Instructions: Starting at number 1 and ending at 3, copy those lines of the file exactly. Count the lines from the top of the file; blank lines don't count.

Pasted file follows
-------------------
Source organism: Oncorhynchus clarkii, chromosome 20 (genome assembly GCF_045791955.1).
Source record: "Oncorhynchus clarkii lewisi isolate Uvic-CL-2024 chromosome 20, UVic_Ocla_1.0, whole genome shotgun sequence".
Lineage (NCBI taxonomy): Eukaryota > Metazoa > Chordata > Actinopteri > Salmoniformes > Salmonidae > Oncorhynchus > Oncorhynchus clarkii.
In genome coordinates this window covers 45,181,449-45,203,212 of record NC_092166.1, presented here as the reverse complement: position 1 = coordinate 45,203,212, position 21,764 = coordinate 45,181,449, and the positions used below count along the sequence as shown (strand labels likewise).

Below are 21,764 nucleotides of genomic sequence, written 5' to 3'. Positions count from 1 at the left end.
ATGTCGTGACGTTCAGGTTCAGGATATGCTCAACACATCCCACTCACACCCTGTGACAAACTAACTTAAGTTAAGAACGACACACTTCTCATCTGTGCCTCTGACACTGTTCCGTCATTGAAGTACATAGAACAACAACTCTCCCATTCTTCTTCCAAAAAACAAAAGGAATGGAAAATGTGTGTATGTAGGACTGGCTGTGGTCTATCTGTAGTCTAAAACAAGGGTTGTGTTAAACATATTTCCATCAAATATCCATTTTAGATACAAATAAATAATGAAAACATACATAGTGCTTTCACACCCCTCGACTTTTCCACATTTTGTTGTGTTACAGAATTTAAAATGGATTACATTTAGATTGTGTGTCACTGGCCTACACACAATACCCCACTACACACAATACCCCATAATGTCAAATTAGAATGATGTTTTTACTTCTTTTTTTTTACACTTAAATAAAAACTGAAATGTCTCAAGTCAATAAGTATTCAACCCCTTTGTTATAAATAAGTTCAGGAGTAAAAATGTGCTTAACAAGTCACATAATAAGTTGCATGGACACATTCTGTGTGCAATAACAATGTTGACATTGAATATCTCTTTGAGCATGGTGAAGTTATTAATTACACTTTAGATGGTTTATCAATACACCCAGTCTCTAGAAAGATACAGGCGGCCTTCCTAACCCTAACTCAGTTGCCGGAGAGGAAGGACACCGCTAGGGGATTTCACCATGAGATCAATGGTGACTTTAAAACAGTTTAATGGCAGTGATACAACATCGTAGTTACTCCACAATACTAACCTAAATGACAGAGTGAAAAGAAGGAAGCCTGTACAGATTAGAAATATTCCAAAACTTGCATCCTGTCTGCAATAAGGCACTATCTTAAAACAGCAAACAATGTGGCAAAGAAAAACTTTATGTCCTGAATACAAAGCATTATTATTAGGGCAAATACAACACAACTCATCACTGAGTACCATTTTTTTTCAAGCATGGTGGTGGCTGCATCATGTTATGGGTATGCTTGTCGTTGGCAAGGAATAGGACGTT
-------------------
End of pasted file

Source organism: Oncorhynchus clarkii, chromosome 20 (genome assembly GCF_045791955.1).
Source record: "Oncorhynchus clarkii lewisi isolate Uvic-CL-2024 chromosome 20, UVic_Ocla_1.0, whole genome shotgun sequence".
Lineage (NCBI taxonomy): Eukaryota > Metazoa > Chordata > Actinopteri > Salmoniformes > Salmonidae > Oncorhynchus > Oncorhynchus clarkii.